Archive for December, 2012

Diamonds Abound

As we plow in to the New Year with an uncertain economy, and troubling world events I am reminded of an excerpt from Earl Nightingale’s Lead the Field. I find it inspirational and thought I would pass it along to you. I hope you are finding the New Year prosperous.

In 1843, a man was born who was to have a profound effect upon the lives of millions of people. His name was Russell Herman Conwell. He became a lawyer, then a newspaper editor and, finally, a clergyman. During his church career, an incident occurred that was to change his life and the life of countless others.

One day, a group of young people came to Dr. Conwell at his church and asked him if he would be willing to instruct them in college courses. They all wanted a college education but lacked the money to pay for it. He told them to let him think about it and to come back in a few days.

After they left, an idea began to form in Dr. Conwell’s mind. He asked himself, “Why couldn’t there be a fine college for poor but deserving young people?” Before long, the idea consumed him. Why not, indeed? It was a project worthy of 100 percent dedication—complete commitment.

Almost single-handedly, Dr. Conwell raised several million dollars with which he founded Temple University, today one of the country’s leading schools. He raised the money by giving more than 6,000 lectures all over the country, and in each one of them, he told a story called “Acres of Diamonds.”

The story is the true account of an African farmer who had heard tales about other farmers who had made millions by discovering diamond mines. These tales so excited the farmer that he could hardly wait to sell his farm and go prospecting for diamonds himself. So he sold his farm and spent the rest of his life wandering the African continent searching unsuccessfully for the gleaming gems that brought such high prices on the markets of the world. Finally, the story goes, worn-out and in a fit of despondency, he threw himself into a river and drowned.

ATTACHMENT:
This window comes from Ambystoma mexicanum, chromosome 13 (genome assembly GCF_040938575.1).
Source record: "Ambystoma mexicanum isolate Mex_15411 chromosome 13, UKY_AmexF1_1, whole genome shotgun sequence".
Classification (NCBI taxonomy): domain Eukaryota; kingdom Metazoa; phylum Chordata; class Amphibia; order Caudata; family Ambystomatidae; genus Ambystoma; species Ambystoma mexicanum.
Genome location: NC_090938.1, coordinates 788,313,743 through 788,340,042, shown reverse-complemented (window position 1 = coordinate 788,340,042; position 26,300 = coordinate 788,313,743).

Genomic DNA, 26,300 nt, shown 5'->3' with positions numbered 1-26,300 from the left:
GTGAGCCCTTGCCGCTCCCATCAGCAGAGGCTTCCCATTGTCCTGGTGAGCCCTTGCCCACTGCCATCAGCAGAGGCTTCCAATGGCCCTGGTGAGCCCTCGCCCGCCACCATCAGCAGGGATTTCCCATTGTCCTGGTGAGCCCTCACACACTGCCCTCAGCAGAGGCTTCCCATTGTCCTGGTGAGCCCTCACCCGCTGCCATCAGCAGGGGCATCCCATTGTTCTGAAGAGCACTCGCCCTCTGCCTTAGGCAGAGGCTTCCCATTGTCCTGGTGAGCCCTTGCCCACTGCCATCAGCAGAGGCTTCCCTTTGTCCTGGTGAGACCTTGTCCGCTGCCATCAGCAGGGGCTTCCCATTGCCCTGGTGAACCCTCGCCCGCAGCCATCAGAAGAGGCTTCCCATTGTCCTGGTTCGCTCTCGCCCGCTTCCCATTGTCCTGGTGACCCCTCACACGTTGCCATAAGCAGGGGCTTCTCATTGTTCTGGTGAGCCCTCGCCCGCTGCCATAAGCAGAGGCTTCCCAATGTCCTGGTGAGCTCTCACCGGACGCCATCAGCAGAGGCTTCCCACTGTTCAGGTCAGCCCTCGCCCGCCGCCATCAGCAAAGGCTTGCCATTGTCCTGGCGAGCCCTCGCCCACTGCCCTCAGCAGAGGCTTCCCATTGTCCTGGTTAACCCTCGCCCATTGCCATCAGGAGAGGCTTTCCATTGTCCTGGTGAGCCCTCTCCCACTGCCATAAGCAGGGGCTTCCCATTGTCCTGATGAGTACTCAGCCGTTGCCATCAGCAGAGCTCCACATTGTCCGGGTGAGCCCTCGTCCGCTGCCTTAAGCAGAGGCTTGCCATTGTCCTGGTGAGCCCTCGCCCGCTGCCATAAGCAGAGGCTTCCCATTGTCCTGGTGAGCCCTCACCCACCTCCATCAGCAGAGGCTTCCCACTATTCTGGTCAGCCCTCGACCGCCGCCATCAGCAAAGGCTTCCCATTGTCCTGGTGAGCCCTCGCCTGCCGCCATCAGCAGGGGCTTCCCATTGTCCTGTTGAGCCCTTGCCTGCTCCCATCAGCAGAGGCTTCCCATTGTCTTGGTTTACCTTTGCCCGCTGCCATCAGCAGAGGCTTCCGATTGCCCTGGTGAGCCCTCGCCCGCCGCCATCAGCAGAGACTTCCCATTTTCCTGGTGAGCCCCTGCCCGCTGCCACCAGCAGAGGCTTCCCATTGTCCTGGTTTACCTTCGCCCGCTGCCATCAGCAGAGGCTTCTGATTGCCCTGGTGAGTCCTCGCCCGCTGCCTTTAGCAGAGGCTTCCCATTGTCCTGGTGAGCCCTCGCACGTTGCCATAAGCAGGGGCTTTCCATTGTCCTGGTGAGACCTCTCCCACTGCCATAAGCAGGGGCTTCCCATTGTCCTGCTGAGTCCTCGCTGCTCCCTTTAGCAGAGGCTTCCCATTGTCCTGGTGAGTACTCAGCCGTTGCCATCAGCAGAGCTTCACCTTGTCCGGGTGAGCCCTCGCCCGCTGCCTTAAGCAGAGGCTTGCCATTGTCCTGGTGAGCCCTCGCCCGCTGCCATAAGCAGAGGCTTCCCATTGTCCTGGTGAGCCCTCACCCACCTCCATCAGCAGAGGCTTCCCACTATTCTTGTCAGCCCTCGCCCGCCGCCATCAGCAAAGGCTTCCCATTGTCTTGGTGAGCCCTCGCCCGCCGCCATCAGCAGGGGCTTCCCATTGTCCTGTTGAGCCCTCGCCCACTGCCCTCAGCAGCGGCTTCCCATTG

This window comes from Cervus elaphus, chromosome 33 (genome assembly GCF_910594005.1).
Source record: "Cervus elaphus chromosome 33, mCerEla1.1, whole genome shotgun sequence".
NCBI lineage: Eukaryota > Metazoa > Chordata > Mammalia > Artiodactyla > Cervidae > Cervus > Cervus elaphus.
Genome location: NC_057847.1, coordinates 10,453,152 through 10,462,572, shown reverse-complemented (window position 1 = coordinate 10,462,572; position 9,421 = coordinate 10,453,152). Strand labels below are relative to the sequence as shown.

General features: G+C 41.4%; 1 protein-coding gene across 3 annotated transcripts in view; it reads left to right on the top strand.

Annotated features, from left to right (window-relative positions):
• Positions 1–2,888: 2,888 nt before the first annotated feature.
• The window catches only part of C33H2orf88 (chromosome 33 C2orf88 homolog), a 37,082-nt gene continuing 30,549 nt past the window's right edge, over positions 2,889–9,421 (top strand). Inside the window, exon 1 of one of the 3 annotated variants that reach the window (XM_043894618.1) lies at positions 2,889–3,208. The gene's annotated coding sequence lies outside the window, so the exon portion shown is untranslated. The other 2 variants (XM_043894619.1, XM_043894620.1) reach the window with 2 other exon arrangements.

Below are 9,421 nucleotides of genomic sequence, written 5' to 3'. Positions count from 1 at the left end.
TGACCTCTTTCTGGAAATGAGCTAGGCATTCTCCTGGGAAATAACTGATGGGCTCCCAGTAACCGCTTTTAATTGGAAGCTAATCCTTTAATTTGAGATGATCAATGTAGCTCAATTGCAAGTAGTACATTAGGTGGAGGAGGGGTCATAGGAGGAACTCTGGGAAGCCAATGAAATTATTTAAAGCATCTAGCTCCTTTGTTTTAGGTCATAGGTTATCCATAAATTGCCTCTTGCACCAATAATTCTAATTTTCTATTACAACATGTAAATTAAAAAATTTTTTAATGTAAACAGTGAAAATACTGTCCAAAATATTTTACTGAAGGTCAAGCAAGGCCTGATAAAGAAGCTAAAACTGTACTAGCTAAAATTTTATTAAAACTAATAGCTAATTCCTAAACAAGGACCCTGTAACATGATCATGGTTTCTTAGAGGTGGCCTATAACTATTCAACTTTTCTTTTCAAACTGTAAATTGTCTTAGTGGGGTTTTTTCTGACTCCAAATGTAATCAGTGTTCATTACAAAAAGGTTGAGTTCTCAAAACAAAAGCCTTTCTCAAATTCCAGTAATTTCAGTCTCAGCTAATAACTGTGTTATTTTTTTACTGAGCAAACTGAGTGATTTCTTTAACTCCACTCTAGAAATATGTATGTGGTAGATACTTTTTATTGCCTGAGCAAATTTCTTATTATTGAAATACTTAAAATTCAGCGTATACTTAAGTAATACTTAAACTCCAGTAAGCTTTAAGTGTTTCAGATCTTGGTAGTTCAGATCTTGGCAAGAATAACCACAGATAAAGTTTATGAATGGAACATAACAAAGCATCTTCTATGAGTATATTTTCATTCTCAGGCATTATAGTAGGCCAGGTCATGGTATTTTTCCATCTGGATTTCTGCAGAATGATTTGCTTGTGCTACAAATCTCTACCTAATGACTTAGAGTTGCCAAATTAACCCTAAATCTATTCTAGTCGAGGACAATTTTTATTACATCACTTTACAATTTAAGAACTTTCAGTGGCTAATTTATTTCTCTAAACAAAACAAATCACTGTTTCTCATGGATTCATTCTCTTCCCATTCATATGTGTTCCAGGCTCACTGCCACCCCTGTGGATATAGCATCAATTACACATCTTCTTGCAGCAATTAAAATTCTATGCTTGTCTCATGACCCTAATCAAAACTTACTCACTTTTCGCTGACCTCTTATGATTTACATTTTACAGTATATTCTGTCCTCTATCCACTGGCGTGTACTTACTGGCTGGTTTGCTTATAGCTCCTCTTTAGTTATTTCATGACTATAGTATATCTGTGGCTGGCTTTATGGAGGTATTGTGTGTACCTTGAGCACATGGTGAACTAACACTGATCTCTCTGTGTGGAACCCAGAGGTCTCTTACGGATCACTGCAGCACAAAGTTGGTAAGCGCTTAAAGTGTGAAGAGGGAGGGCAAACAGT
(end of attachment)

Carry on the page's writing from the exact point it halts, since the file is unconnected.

Meanwhile, back at the ranch, or farm, in this case, the man who had bought the farm happened to be crossing the small stream on the property. Suddenly, there was a bright flash of blue and red light from the stream’s bottom. He bent down, picked up the stone—it was a good-sized stone—and, admiring it, later put it on his fireplace mantel, as an interesting curiosity.

Several weeks later, a visitor to his home picked up the stone, looked at it, hefted it in his hand—and nearly fainted. He asked the farmer if he knew what he’d found.When the farmer said no, that he’d thought it was a piece of crystal, the visitor told him he’d found one of the largest diamonds ever discovered. The farmer had trouble believing that. He told the man that his creek was full of such stones—not as large, perhaps, as the one on the mantel, but they were sprinkled generously throughout the creek bottom.

Needless to say, the farm that the first farmer had sold so that he might find a diamond mine turned out to be the most productive diamond mine on the entire African continent. The first farmer had owned, free and clear, acres of diamonds, but he sold them for practically nothing in order to look for them elsewhere.

The moral is clear: If only the first farmer had taken the time to study and prepare himself—to learn what diamonds looked like in their rough state—and, since he had already owned a piece of the African continent, to thoroughly explore the property he had before looking elsewhere, all of his wildest dreams would have come true.

Each of us, at this moment, is standing in the middle of his or her own acres of diamonds. If only we will have the wisdom and patience to intelligently and effectively explore the work in which we are now engaged, to explore ourselves, we’ll usually find the riches we seek.

©Mark P. Loschiavo

A Billionaire in Gardener’s Clothing

When I was in High School I had a small business selling and servicing swimming pool cleaners. In the early 1970s a robotic pool cleaner that operated unattended was a cutting edge technology, and I was the sole distributor in the Greater Cincinnati area for a company out of Florida that invented and manufactured these little gizmos. It was by far the easiest item I ever had to sell. They were such a novelty at the time they sold themselves.